Naked City

Rail With the Punches

At 4pm on Monday, when the most important board meeting in Capital Metro history was supposed to start, the dais was empty and the TV news talent was milling about bitterly, wishing they were covering the saga of Matthew McConaughey's bare and boozy butt. Meanwhile, deals were being struck, numbers run, and arms twisted nearly out of their sockets, as the transit authority's board, staff, friends, and foes learned once again why it has taken Austin 13 years to get this close to building a light rail transit system.

About five hours later, the Cap Met board voted 6-0 to send forward a "locally preferred alternative" alignment for the first phase of the rail system -- a segment running from McNeil Road in the northwest down the "Red/Green" alignment to downtown (described repeatedly as "Phase 1A"). Yes, this is farther than light rail has ever gotten before. This particular tasty sausage, 14.5 miles long and estimated to cost about $650 million, differs from what the Cap Met staff started with, 17 days before, as follows:

South Austin is out of Phase 1A, both for rail and for the maligned bus rapid transit (BRT) option. The Southside rail line ("Phase 1B") may be anywhere between I-35 and MoPac, not necessarily down South Congress, where some businesses don't want it. Likewise, East Austin rail (before and still part of Phase 1B) would be somewhere between the river and MLK, allowing for service to reach both Hispanic and African-American neighborhoods. Both south and east, the lack of consistent community support combined with technical issues to push light rail to the back burner, though not completely off the stove.

The northern terminus was stretched north to McNeil Road from Howard Lane to appease two constituencies -- the northwest suburbs, whose residents wanted the first-phase line to go all the way to Leander, and the advocates of commuter rail, foremost among them State Sen. Gonzalo Barrientos. McNeil Road is one of two points where the light- and commuter-rail systems could intersect; the other is at Seaholm, which could end up being the downtown terminus.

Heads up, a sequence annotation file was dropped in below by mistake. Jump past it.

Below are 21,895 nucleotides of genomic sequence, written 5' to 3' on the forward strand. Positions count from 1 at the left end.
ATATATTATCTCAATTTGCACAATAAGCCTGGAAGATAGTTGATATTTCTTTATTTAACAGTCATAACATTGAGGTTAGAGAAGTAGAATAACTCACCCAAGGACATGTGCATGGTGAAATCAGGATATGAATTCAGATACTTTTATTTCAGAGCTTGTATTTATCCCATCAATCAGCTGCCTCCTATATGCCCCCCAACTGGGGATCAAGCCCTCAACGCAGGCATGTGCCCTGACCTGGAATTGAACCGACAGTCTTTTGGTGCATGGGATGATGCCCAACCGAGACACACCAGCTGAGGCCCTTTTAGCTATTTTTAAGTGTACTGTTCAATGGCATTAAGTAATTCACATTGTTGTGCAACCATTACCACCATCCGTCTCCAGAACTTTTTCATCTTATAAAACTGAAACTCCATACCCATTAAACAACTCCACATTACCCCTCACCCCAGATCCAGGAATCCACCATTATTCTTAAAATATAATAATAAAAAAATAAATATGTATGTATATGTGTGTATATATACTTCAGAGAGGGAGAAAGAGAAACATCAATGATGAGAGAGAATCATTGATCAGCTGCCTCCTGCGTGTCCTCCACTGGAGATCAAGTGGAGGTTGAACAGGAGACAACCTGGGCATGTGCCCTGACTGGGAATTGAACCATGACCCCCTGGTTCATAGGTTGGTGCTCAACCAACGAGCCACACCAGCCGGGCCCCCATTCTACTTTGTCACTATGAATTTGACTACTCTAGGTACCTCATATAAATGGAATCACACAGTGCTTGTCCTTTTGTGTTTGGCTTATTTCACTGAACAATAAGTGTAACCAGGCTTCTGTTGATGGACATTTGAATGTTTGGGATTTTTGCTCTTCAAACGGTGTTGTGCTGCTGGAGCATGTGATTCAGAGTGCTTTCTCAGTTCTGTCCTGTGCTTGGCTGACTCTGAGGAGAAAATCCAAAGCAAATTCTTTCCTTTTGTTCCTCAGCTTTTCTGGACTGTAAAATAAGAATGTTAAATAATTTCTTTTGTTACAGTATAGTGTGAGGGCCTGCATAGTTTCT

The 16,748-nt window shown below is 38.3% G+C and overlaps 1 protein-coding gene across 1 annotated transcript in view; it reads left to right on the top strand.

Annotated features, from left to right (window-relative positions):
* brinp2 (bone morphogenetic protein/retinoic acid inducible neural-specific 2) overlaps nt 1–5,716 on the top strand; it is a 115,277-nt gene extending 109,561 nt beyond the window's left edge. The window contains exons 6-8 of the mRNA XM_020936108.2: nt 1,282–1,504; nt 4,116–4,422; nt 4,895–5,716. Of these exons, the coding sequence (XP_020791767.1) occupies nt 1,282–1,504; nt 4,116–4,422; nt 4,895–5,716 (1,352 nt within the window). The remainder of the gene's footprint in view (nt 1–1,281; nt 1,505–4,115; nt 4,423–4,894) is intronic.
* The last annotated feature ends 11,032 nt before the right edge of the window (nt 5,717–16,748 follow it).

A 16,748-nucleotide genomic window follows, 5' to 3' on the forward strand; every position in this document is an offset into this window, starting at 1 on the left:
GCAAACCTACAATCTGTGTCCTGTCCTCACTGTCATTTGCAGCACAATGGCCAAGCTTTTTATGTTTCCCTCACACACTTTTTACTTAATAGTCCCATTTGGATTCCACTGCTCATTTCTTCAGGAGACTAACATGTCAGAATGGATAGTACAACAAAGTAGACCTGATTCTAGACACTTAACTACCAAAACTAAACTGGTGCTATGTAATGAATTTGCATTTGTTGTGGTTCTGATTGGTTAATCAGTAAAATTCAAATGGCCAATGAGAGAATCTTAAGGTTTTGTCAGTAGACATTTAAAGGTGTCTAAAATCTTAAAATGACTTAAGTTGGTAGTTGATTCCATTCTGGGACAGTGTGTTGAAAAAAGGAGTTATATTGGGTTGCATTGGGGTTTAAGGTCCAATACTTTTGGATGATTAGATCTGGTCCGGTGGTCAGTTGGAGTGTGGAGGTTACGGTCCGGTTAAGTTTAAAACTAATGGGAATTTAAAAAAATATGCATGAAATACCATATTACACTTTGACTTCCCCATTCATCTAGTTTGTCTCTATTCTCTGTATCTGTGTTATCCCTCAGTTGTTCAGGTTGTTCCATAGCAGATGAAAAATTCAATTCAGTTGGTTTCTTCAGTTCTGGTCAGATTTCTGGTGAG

In sum, the Cap Met board did the bare minimum required by the Federal Transit Administration -- adopting a "minimum operating segment" of a starter line -- and left the rest up to future discussion and debate. This turned what, at the start of the day, looked like a 3-3 tie vote of the Cap Met board into a 6-0 sweep. Indeed, one of the purported holdouts, Council Member Beverly Griffith, ended up making the motion to adopt the route, noting that "the perfect is often the enemy of the good. And this is good." (The seventh member of the Cap Met board, Leander Mayor Charles Eaton, ended up resigning days before the vote; an attempt to delay the decision until his Williamson County replacement was named proved futile.)

If the Capital Area Metropolitan Planning Organization (CAMPO) -- the arbiter of regional transit planning, chaired by Barrientos -- endorses the plan on November 8, it goes on to the FTA, which will let us know in February if Austin has any hope of getting the 50% federal funds match Cap Met is counting on. Meanwhile, the preliminary engineering and environmental impact study (PE/EIS -- remember that acronym) on the Red/Green Line will commence promptly; that's the venue where the details, like where exactly the tracks and stations will be and what the cars will look like, get worked out.

And then, some time next year -- it's looking more and more like May -- light rail will go to the voters. That May date would, of course, be a City Council election date, and council is expected to vote its own endorsement of the Cap Met plans at its Oct. 28 meeting.

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